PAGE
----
BWW Review: DRY LAND Is a Flawed But Savage Portrait of Female Teenaged Life

BWW Review: DRY LAND Is a Flawed But Savage Portrait of Female Teenaged Life

DRY LAND is play by Ruby Rae Spiegel that concerns a seventeen year old high school girl who is exploring options for ending her unwanted pregnancy. With the right to choose being part of the current war on women that unfolds daily in our political arena, this subject matter is both timely and a story that needs to be told. Spiegel's play pulls no punches and features dialogue that offers the authentic voice of young women; however, the script has some flaws that when not handled properly, stick out and call attention to themselves and the holes in the story. In this inaugural production from Permanent Record Theatre, director Marian Kansas has given the audience some powerful and riveting moments; but, as a whole, the flaws in the script kept the evening from hanging together.

While it would be easy to label DRY LAND as an abortion play, to do so would be a disservice. What the play is really all about is an honest look at high school friendships. Amy (Lindsey Markham) is pregnant, running out of options and desperate for a friend to help her terminate her pregnancy without involving her family. She turns to fellow swimmer Ester (Brandi Gist) as a confidante who will help her with her plans. One of the flaws in Spiegel's script is that it is essentially a two-hander; but instead of going with a two actor format, the play contains the underwritten characters of Reba (Alani Chock) and Victor (Brennan Patrick), along with a janitor (Tom Swift). Dramatically, the play would flow far better if these characters (both of which were given fine performances by Chock and Patrick, respectively) were told as stories from the perspective of the characters of Amy or Ester. The problem of the janitor isn't so easily handled. Technically, the character serves to clean the stage after the pivotal and messy scene where Amy finally succeeds in terminating her unwanted pregnancy. However, in the laziest possible type of playwriting, the audience is subjected to over five minutes of watching the janitor take off his watch, put his hair up in a ponytail and then wipe up the floor with the paper and finally mop the floor. I get what the message is here. I just don't think it qualifies as entertainment and further, to subject an audience to that is unconscionable.

While there are some interesting and powerful moments here, Marian Kansas's directing is often static and there were some serious diction and enunciation problems that should have been addressed by the director. Many moments were so soft in volume or so seriously mumbled as to be incomprehensible.

Technically, there is some very nice work here. Production designer Lindsey Markham has done a great job with the set and recreating a sterile girl's locker room that is so realistic you can almost smell the chlorine. Similarly, her lighting works perfectly to enhance the drama.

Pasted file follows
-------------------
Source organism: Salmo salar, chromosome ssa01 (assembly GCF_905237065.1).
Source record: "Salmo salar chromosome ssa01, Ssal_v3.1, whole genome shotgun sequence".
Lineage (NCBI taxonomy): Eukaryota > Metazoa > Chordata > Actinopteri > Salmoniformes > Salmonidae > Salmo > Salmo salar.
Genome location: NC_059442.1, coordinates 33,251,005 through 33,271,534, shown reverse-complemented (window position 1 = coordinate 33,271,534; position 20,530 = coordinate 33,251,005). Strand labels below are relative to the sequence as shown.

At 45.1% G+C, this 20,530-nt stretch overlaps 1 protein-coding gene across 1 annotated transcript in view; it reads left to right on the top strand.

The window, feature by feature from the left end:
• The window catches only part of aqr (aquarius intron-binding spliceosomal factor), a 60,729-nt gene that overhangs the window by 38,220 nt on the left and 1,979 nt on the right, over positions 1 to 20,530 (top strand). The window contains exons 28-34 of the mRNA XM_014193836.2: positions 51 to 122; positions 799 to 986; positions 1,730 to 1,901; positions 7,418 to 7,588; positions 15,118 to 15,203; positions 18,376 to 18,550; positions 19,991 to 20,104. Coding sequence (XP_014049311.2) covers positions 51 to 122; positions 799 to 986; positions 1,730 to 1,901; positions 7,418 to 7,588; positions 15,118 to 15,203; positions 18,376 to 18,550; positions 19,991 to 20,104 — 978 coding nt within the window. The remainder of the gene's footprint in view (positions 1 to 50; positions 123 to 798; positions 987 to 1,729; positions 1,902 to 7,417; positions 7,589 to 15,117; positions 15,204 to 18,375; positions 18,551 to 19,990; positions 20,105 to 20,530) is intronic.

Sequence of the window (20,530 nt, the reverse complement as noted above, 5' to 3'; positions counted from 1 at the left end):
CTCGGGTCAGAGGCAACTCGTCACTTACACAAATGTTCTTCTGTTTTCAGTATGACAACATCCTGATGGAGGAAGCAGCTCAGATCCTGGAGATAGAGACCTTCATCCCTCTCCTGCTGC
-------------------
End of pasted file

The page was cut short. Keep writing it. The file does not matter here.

Lindsey Markham, as Amy, clearly has an understanding of youthful meanness and is very effective at delivering believably those types of cruel psychological strategies youth employ as they search to discover how to use their powers and how to survive in their tribe. The two actors, Brandi Gist and Markham, are fearless and clearly committed to being in the present during the action of the play. Both are courageous in this commitment. However, even as I saw their passion in their choices and decisions, I had no feeling for how they got to this horrendous place. The end result was two dimensional rather than fully drawn three dimensional characters. My lack of belief in the two principal characters, Amy and Ester, left me out of the emotional loop and gave me plenty of room to contemplate some of the holes in the play. The fact that I was more connected to the minor characters of Reba and Victor meant the author hadn't engaged me.

Young female atheletes, high schoolers, and abortion are all individually difficult dramatic subjects. A playwright has to get beneath the surface to uncover hidden motivations which playwright Spiegel, in her debut at age 21, hasn't been entirely successful at. I wanted to like DRY LAND more, as the subject matter is important and needs to be told and offers fertile ground for real and necessary drama. But, unfortunately, this production of a weak play that is more about a star athlete taking advantage of a shy and awkward newcomer didn't amount to enough to sustain my interest.

DRY LAND by Ruby Rae Spiegel

Running Time: 90 minutes with no intermission

DRY LAND, Produced by Lindsey Markham for Permanent Record at Mastrogeorge Theatre (130 Pedernales Street, Austin, TX, 78702).
This production closed on December 10, 2017

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From This Author Frank Benge

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